Monday, March 2, 2015

Yelling, Screaming, Raging and Lecturing

There are many spouses who would never contemplate hitting their mate, but think nothing of yelling, screaming, raging and lecturing them, sometimes for hours.

I want to suggest that yelling at your spouse is a verbal slap to the heart.

Although physically assaulting your wife or husband (even once) is generally considered an adequate reason to separate until the wounded spouse feels safe – verbal assaults may do just as much damage and lead to the same result. And the heart may take a much longer time to heal than the body.

Lecturing a spouse is treating them like a child. I don’t care how much you feel the need to berate them or “educate” them; it is just wrong and contemptuous. The worst time and place to do this is in the bedroom at bedtime. The other worst time to do this is during the rest of the day. If you find yourself wanting to do this, take a break, get away and settle down.

It might even be worse for the child of a raging parent. There is a larger power imbalance and the dependency needs are greater. The kids can’t always leave the room to protect themselves emotionally. I have heard adult children confess that they would have preferred being spanked to having to endure the intense screaming and shaming. One man said this to me:

“Whenever Dad yelled at me the look on his face said he hated me and was disgusted with me.”  Then the man broke down crying.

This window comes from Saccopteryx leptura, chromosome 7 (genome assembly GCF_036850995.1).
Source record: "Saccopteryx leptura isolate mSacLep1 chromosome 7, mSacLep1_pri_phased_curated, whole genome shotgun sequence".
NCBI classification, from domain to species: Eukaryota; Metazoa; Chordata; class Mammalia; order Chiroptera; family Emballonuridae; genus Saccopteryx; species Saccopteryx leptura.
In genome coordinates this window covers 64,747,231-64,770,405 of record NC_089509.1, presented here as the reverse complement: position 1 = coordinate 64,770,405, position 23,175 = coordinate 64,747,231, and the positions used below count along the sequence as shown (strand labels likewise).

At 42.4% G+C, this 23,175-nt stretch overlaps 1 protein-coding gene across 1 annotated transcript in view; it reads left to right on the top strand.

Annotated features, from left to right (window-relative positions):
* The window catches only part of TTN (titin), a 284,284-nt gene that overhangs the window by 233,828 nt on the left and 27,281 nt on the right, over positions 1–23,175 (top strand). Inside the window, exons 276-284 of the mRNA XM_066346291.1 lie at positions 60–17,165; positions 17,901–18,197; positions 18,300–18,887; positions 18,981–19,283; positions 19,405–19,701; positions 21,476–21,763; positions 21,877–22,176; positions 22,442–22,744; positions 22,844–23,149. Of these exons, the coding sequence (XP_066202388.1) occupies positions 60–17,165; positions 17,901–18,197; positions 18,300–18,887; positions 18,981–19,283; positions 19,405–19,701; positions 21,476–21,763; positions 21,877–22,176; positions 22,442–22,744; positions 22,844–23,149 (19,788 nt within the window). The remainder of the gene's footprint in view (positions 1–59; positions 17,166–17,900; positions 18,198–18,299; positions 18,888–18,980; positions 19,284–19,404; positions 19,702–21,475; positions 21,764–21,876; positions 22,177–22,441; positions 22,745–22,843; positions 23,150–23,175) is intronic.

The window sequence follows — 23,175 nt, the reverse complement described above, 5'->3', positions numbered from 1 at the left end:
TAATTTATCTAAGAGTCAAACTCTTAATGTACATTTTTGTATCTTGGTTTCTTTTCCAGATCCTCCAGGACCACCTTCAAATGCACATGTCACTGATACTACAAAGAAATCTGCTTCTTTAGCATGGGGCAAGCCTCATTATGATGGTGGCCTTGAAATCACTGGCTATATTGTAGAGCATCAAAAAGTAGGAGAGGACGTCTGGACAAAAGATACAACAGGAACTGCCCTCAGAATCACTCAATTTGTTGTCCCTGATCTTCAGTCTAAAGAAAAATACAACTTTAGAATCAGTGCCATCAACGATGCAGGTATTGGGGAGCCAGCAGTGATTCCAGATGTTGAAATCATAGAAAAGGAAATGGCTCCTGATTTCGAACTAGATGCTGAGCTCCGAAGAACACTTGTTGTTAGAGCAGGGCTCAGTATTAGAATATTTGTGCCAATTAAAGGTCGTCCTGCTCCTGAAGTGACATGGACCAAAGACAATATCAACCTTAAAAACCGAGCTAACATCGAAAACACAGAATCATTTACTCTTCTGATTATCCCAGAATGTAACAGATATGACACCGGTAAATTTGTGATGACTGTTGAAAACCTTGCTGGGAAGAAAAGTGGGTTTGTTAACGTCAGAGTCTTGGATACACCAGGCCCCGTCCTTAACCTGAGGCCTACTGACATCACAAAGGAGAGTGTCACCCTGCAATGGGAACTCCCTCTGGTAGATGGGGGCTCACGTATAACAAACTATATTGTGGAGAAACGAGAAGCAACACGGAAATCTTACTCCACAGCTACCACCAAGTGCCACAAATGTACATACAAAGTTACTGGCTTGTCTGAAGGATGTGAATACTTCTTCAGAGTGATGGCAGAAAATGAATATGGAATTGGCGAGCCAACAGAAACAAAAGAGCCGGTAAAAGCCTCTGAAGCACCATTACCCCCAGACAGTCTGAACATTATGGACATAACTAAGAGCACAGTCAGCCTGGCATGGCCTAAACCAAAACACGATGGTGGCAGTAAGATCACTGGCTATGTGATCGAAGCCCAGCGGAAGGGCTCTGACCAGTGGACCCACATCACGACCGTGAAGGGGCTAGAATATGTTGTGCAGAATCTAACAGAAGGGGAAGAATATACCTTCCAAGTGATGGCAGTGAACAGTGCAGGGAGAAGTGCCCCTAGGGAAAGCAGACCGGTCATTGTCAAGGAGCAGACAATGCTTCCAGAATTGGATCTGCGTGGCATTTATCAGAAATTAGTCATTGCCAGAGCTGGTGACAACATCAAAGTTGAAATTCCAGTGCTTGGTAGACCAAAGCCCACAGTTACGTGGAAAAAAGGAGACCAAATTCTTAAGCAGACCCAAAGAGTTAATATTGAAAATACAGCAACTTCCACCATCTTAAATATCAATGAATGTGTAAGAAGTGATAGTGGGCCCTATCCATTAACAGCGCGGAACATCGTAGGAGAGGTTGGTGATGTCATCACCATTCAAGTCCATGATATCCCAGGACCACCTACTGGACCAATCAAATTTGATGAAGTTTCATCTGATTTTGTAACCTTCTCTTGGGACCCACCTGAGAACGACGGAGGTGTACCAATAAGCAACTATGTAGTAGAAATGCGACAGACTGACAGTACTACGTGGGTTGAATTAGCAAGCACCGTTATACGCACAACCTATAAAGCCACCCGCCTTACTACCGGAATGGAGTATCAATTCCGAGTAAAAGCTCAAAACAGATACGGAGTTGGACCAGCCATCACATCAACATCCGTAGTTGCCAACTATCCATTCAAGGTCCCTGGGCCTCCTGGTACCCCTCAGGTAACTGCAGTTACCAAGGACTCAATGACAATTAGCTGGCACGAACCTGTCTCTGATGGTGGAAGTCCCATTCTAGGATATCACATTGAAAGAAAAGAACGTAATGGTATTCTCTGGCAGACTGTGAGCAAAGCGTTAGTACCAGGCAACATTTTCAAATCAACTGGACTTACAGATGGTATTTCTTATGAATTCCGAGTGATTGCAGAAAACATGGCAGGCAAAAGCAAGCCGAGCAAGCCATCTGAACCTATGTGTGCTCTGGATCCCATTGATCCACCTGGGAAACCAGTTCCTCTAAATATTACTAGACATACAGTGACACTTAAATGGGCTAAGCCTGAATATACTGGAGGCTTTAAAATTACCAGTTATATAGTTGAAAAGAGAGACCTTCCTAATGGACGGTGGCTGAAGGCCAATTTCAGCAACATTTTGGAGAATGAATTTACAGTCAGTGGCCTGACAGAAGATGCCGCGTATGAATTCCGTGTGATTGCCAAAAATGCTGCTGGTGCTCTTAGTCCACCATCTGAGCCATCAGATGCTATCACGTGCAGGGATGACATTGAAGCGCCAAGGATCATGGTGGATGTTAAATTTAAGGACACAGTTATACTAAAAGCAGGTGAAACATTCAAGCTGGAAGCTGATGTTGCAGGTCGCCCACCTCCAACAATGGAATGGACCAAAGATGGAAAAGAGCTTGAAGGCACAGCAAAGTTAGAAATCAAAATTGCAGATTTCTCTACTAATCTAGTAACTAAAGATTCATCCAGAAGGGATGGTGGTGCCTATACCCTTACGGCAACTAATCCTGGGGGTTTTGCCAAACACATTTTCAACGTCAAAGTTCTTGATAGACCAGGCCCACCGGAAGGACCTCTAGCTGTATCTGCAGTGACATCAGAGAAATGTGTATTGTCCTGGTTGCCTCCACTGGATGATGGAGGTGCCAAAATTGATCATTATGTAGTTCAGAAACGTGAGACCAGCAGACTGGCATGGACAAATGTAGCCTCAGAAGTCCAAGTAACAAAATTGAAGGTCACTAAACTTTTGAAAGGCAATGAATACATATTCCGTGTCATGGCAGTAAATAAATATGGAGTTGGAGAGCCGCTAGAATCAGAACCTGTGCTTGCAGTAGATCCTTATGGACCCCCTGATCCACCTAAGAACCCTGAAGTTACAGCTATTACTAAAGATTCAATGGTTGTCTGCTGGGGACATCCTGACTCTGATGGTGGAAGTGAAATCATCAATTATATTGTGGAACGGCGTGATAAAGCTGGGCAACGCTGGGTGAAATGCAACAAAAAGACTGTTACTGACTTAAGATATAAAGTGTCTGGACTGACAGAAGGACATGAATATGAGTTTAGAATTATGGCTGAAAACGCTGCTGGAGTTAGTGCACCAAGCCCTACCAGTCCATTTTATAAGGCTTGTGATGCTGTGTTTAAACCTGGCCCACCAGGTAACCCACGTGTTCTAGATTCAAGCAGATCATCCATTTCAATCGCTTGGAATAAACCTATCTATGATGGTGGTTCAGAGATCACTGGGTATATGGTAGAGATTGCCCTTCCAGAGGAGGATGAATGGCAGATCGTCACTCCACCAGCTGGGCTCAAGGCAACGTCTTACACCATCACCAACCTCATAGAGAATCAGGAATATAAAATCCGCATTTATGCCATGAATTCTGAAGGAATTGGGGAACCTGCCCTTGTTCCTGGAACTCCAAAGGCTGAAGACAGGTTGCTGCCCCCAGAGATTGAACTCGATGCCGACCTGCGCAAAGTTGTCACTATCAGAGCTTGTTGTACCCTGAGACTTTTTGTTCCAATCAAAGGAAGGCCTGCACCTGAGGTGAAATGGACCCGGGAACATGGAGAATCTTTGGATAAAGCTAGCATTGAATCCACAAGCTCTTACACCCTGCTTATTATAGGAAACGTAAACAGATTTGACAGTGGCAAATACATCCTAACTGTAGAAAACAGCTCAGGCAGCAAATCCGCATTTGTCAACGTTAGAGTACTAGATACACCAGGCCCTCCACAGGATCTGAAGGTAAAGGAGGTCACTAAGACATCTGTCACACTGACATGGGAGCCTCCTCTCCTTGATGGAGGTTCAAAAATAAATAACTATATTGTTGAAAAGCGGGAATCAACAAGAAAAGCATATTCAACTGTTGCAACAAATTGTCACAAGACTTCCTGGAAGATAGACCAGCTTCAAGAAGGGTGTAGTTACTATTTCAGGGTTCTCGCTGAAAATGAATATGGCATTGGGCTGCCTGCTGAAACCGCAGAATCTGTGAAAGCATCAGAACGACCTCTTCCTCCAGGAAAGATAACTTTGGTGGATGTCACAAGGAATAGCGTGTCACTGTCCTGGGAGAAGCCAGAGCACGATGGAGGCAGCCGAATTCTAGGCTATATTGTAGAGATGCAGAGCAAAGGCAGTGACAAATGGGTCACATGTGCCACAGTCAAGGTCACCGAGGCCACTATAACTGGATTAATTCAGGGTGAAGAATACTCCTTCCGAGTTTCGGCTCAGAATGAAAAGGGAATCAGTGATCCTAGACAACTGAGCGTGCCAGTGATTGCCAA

I wonder if your spouse feels hated too when you scream at them?

Often this is a family of origin issue, meaning that it was behavior that was modeled in the family in which you grew up. Mom or Dad was a yeller, and so it just feels normal to scream at people. It might be normal to you, but it may not be normal to the others around you – and it certainly isn’t healthy or mature.

Sometimes the angry behavior is a way of coping with depression. It is said that women tend to go sad and cry when depressed and men tend to go angry and aggressive. When we act out angry feelings there is a boost in adrenaline that may pull us temporarily out of the feeling of depression. Unfortunately it is also followed by a letdown and usually a feeling of regret for pushing people away.

The best solution I know is to run away when you feel compelled to act out. Separate yourself as quickly as possible and let the feelings dissipate. For some people fear and anxiety drives them to lash out. Take yourself away and sort out the feelings so that you can deal with people calmly and rationally.

And lastly and most importantly, according to the Bible, it is often also a sin that separates us from God. 
Ephesians 4:26 (NIV) “In your anger do not sin”: Do not let the sun go down while you are still angry. 
Proverbs 22:24-25 (NIV) Do not make friends with a hot-tempered person, do not associate with one easily angered, or you may learn their ways and get yourself ensnared.

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